- Balance the pH and EC
Monthly Hydroponic Gardening Tasks
Every now and then (we suggest once per month), your hydroponic garden needs some TLC. That means, once per month you should:
- Remove parts from the system, clean them, and put them back
- Replace parts that are wearing down or broken
- Change the water
- Scrub reservoir, rinse it, and santize it
- Take readings and balance the pH and EC
Benefits of Hydroponic Gardening
Hydroponic gardening is a hobby or career full of benefits; from having cleaner air indoors, thanks to the plants you’re growing, to harvesting twice as much (and tastier) fruits and vegetables as you would with traditional gardening methods.
A few of the most significant benefits of hydroponic gardening include:
- Increased control of the environment
- Use of advanced technology
- Easy to learn
- Educational for all ages
- Produces higher yields
- Produces larger and tastier fruits and vegetables
- Fewer pests on crops
- Fewer bacteria on crops
- Less disease on crops
If you’re willing to take on the learning curve involved with starting from scratch, there are far more benefits to hydroponic gardening than disadvantages.
Challenges of Hydroponic Gardening
As many benefits as coming with hydroponic gardening, it also comes with a fair share of challenges; from learning about the different types of hydroponic growing techniques to learning how to take pH readings and adjust the levels in your system.
Some of the major challenges and disadvantages of hydroponic gardening are:
- Finding the time to plan and set up
- Creating the space for a hydroponic garden
- Keeping up with the learning curve
- Following through once you’re all set up
- Performing daily, weekly, and bi-weekly maintenance
- Needing to troubleshoot and fix things from time to time
- Having to replace parts when they go bad
- Issues caused by power outages
Every challenging experience with hydroponic gardening is a chance to learn and improve your skills as a gardener.
Hydroponics vs Aquaponics
The terms hydroponics and aquaponics are often thrown around together, despite the fact that while they are indeed similar in certain aspects, they are also quite different growing methods. Each technique involves slightly different concepts.
The most dramatic difference between the two is that aquaponics involves fish that create nutrients for the system. Otherwise, the two are almost identical in fashion.
Let’s take a closer look at the key similarities and differences between the two water-based growing methods, below.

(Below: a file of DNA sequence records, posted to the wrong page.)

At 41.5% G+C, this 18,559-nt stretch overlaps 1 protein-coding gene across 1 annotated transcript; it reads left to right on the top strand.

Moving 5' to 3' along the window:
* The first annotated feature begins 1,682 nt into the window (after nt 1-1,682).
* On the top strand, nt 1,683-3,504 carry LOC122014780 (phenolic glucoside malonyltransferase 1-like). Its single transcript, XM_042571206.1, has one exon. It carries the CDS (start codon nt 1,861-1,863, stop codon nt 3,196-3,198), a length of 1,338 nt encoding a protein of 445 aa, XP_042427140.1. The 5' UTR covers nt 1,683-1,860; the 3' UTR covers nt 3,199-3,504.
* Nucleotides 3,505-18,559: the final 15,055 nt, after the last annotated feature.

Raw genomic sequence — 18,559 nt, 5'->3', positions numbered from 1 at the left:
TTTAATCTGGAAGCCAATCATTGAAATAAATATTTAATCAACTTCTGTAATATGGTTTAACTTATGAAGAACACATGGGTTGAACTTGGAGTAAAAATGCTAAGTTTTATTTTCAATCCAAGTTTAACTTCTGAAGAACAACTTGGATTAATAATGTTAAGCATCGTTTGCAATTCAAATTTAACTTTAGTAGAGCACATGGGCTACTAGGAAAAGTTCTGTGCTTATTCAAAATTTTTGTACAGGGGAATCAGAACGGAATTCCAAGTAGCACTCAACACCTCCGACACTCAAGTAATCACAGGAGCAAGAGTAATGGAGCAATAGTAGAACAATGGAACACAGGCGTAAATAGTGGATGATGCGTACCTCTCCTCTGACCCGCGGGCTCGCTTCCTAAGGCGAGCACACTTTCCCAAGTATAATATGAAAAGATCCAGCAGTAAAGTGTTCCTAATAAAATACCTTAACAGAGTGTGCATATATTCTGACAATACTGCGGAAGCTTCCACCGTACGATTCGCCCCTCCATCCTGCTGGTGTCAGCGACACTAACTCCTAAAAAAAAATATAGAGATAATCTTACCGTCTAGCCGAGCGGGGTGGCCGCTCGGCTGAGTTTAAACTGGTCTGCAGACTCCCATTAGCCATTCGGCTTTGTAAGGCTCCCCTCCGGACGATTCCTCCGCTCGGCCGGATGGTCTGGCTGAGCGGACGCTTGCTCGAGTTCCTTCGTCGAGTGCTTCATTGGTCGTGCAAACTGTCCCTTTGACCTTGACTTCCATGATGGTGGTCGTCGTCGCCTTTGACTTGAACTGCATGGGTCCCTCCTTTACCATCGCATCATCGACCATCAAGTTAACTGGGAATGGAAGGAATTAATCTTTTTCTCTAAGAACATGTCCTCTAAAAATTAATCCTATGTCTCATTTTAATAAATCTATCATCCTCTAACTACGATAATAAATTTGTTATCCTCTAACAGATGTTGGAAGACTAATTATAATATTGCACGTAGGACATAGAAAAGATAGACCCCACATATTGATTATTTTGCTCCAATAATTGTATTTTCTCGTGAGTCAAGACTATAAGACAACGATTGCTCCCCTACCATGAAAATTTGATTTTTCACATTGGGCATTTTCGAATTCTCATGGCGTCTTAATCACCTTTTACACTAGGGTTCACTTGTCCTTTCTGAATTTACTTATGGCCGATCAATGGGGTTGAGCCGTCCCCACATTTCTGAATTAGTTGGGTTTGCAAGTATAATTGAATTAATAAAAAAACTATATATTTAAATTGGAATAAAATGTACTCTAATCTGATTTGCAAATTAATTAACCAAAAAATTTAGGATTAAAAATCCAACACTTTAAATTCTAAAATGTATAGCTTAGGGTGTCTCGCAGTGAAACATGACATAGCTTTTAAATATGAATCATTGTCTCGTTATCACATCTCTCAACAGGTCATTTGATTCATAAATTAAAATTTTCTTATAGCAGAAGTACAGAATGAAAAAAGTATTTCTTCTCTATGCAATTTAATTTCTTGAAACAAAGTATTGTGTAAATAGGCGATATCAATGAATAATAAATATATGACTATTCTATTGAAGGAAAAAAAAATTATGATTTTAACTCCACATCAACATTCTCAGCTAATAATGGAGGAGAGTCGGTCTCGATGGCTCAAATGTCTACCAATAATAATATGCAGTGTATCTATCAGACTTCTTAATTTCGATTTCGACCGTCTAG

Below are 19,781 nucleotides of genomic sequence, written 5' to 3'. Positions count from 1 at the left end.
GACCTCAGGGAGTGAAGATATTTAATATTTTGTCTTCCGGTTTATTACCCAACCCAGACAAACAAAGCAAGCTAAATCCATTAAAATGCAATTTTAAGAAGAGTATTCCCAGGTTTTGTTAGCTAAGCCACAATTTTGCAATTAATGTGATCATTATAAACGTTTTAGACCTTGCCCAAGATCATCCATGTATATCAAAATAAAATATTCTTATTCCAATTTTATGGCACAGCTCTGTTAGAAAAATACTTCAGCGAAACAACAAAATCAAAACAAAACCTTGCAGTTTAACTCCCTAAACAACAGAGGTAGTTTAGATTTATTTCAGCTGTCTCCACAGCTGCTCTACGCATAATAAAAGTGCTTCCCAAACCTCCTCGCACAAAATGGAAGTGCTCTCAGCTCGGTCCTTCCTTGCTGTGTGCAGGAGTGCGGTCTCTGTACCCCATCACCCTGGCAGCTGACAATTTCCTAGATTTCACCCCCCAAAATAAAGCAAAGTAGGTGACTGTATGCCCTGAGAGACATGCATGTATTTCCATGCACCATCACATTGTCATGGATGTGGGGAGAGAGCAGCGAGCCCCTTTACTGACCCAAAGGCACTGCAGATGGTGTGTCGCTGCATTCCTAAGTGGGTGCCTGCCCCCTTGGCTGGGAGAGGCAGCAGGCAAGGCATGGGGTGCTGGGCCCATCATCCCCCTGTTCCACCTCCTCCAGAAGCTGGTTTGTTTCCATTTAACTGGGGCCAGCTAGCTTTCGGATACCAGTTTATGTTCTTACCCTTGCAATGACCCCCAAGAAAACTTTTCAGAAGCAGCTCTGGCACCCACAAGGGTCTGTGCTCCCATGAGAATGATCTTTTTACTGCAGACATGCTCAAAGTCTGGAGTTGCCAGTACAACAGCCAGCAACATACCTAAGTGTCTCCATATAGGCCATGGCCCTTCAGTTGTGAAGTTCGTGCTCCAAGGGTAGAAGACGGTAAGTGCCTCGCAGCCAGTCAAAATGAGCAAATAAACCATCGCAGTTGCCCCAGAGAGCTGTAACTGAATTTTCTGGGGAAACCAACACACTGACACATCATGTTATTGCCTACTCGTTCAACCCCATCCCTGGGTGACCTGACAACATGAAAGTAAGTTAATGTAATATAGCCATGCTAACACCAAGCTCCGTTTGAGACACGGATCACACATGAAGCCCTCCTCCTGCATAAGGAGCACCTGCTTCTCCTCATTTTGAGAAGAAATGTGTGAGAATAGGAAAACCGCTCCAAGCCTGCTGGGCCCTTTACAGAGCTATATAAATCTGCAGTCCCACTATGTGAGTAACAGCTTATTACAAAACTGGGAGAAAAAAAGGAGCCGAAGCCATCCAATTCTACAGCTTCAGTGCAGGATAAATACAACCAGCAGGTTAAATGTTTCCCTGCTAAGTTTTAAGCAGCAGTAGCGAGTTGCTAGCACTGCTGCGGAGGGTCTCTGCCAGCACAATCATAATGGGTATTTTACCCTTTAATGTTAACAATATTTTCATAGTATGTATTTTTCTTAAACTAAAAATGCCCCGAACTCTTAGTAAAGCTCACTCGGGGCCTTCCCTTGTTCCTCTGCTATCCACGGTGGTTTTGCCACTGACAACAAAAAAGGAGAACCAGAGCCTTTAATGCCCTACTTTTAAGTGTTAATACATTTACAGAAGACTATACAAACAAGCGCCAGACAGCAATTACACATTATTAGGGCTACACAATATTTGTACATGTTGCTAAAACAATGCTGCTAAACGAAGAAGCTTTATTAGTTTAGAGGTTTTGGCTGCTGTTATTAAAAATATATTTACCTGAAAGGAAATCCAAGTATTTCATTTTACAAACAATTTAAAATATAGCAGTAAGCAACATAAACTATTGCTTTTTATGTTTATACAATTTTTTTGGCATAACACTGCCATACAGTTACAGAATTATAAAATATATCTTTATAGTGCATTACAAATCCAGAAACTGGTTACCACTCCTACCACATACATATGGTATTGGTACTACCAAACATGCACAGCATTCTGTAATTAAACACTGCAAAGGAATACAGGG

Key Similarities of Hydroponics and Aquaponics
|Quicker and more efficient than soil-based gardening|
Centers around water pumping through pipes or hoses, carrying liquid nutrients, and air created by hoses or tubes and stones, delivered directly to grow sites and the roots of plants
Works indoors and outdoors
Needs lighting if indoors involves a learning curve to get started
Requires the use of certain tools like pH and EC meters
|Faster and more effective than traditional gardening|
The system works with water pumps, fish-produced nutrients, water cleaned by plants, and air filtered by fish, all circulating and maintaining a nice balance
Works inside and outside lights are needed indoors
Takes a good bit of research and practice
Needs monitored daily with pH meters and other tools
Key Differences Between Hydroponics and Aquaponics
|Requires less money to get started than aquaponics|
Quicker and easier to set up than aquaponics
Takes more money to operate on a larger scale than aquaponics
Nutrients must be manually added to the system indefinitely
Offers more types of systems and gardening techniques than aquaponic gardening
|Takes more money to get started due to fish|
Requires a bit more time to get set up and established, again due to fishes more affordable to run long-term, and on larger scales, than hydroponics
No nutrients are needed once healthy fish are in place in the system
Fish are produced in addition to whatever crops you are growing
Again, the main takeaway here is that hydroponics involves manually adding nutrients to the system on a regular basis, and aquaponics has fish to produce nutrients for the system instead. Everything else is extremely similar.
The Final Word About Hydroponic Gardening
Hydroponic gardening isn’t for everyone, but, chances are, if you made it this far, you might just have some hydroponic gardening in store for your future.
If you are going to try your hand at hydroponic gardening, feel free to bookmark this page and refer back to this guide as often as necessary.
Thanks for reading, good luck with your hydroponic garden!
Suggested Reading: KRATKY HYDROPONICS: SUPER EASY NO-SOIL GARDENING